Kaza reinforces wildlife conversation

Leonard Ncube in LIVINGSTONE, Zambia

The Kavango Zambezi Transfrontier Conservation Area (Kaza TFCA) technical meetings are being held in Zambia as experts from the five Member States deliberate on the state of wildlife conservation ahead of the Ministers Meeting on Wednesday.

The Ministers Meeting will pave way for the Heads of State Summit on Friday, where all five Presidents from the Kaza Member States are expected to attend.

The Summit is being held under the theme “Leveraging Kaza’s natural capital and cultural heritage resources as catalysts for development of the eco-system.”

Wildlife, conservation and tourism experts are attending the meeting, which started on Saturday.

Representing the Permanent Secretary in the Ministry of Environment, Climate and Wildlife, Professor Prosper Matondi, the Director for Wildlife and Forestry Resources Management in the Ministry, Mr Tanyaradzva Mundoga said Kaza should be the best-managed conservation area in the world.

The KAZA TFCA is a conservation area spanning five Southern African countries. It is centred on the Caprivi-Chobe-Victoria Falls corridor.

It has 520 000 km2 across Angola, Botswana, Namibia, Zambia and Zimbabwe, with a population of three million people and 227 900 elephants.

Said Mr Mundoga: “This programme started on May 24 with technical meetings and we had a deep dive into key issues. On Monday we discussed how we are implementing Kaza and managing the wildlife resource to ensure that communities benefit.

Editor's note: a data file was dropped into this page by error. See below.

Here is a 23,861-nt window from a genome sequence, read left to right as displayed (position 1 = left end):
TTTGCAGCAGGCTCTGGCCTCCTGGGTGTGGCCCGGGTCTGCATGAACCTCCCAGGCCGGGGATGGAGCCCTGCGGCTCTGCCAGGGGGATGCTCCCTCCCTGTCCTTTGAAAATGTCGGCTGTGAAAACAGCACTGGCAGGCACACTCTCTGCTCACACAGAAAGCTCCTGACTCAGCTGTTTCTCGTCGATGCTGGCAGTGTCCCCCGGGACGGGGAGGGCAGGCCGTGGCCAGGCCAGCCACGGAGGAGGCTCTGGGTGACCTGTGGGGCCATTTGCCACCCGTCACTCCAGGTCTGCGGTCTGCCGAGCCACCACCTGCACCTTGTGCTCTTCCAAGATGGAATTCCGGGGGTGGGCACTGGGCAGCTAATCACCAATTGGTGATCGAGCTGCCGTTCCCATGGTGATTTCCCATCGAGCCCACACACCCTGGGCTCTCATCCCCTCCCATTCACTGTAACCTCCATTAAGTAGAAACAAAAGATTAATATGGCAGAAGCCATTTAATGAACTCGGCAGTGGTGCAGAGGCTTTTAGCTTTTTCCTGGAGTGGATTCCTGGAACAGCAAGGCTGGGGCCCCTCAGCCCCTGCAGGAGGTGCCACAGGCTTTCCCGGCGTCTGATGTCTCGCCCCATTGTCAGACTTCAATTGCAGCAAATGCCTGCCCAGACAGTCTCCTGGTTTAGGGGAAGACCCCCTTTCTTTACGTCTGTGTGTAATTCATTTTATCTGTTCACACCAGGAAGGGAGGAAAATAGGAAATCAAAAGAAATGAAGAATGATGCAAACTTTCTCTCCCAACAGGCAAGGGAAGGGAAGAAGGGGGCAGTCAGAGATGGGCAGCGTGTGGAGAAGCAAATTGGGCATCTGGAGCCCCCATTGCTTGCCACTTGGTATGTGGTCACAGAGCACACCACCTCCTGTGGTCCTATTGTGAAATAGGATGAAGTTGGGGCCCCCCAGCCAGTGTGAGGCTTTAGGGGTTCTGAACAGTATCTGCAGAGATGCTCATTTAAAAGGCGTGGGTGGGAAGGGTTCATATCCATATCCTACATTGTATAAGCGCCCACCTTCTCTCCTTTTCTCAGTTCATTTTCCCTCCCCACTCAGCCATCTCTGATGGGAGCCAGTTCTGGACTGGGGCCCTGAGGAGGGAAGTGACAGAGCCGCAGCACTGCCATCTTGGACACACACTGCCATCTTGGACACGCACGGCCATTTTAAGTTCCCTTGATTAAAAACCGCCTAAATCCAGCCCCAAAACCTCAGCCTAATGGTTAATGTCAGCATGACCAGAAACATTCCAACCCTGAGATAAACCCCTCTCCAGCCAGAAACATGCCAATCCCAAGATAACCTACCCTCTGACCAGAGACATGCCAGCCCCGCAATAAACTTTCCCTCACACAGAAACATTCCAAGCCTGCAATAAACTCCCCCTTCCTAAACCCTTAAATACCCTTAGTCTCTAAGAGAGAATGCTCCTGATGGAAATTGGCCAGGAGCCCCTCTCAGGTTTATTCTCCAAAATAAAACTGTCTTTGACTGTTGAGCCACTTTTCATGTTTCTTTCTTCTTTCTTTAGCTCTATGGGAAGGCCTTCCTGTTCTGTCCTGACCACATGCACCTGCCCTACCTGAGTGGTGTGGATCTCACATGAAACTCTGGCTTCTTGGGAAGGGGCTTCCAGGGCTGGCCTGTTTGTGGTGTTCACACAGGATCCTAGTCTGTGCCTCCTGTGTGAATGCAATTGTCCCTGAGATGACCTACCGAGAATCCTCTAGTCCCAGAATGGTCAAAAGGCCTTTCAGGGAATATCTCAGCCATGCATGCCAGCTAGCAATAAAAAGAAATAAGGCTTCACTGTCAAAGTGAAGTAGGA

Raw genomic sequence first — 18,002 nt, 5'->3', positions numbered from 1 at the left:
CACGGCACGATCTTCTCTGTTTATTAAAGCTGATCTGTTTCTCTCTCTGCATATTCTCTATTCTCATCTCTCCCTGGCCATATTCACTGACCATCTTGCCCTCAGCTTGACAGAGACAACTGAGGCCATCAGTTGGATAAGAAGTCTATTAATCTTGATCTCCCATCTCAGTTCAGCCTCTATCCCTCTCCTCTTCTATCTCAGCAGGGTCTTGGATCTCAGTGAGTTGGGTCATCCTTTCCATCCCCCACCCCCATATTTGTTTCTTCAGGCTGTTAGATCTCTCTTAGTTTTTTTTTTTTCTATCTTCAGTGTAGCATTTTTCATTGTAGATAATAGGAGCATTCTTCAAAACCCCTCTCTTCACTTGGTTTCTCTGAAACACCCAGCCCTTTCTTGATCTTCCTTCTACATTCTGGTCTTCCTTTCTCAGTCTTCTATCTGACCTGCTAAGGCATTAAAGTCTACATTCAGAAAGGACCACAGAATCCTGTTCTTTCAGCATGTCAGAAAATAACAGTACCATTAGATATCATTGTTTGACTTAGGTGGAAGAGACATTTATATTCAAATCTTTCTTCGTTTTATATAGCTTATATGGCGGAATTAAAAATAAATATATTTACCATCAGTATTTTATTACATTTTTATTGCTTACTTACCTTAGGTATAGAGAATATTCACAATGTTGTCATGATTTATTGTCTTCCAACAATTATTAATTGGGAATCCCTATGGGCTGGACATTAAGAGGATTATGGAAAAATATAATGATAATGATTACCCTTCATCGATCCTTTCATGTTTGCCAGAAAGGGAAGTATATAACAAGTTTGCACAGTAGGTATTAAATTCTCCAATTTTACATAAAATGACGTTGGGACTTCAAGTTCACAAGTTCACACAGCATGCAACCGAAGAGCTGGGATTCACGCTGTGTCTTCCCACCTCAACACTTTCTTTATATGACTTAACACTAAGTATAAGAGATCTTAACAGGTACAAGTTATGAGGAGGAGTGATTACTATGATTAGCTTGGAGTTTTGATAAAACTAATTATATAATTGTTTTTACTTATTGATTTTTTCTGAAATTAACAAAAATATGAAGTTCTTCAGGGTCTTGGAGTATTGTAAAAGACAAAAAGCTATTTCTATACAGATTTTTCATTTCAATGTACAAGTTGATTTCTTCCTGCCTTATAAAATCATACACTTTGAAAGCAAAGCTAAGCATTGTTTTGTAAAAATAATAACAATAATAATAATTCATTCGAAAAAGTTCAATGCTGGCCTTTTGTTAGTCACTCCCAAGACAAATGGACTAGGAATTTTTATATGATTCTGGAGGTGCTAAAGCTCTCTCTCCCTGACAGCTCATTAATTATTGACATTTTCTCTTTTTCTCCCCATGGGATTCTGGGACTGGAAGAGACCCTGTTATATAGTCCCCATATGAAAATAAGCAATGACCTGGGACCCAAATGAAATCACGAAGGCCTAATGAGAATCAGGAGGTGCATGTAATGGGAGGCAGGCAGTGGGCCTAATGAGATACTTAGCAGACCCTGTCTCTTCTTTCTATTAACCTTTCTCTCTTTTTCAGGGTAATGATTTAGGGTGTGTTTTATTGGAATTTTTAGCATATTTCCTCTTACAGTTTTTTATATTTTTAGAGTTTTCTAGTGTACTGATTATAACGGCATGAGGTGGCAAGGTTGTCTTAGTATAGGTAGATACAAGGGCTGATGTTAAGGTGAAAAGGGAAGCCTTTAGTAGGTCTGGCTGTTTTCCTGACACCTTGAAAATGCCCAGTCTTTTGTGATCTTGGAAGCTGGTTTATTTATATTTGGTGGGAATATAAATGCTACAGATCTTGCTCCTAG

“The Ministers Meeting will then distil the issues coming out of the technical meetings for the Heads of State Summit. We are expecting that our Heads of State will reaffirm their commitment so that Kaza becomes a success and maintains its position as the best managed conservation area, not only in Africa but in the whole world,” said Mr Mundoga.

He implored Kaza Member States – Angola, Botswana, Namibia, Zambia and Zimbabwe – to join forces to address human-wildlife conflict.

“We need to seriously consider Kaza’s financial position so that we do not depend on donor support. We need to provide for our communities using our own resources. We have serious human-wildlife conflict in the Kaza landscape so we also need to learn from our counterparts,” he said.

Permanent Secretary in the Ministry of Tourism and Hospitality Industry, Dr Takaruza Munyanyiwa said Zimbabwe has done a lot in terms of wildlife conservation, especially through various programmes such as the Communal Areas Management Programme for Indigenous Resources (Campfire) where communities are involved as decision makers.

“Being part of this five-country bloc helps us in conservation and gives us a diversified product for promotion. This meeting is going to look at a number of issues that will improve mobility among the countries. All this hinges on working with the communities.

“The issue of community involvement came out prominently in the discussions, we should not leave any community behind,” said Dr Munyanyiwa.

About 70 percent of the Kaza land is under conservation and there are 103 wildlife management areas, 85 forest reserves and three world heritage sites in the area.

The Kaza States signed a Memorandum of Understanding in 2006, resulting in the Kaza Treaty of 2011.

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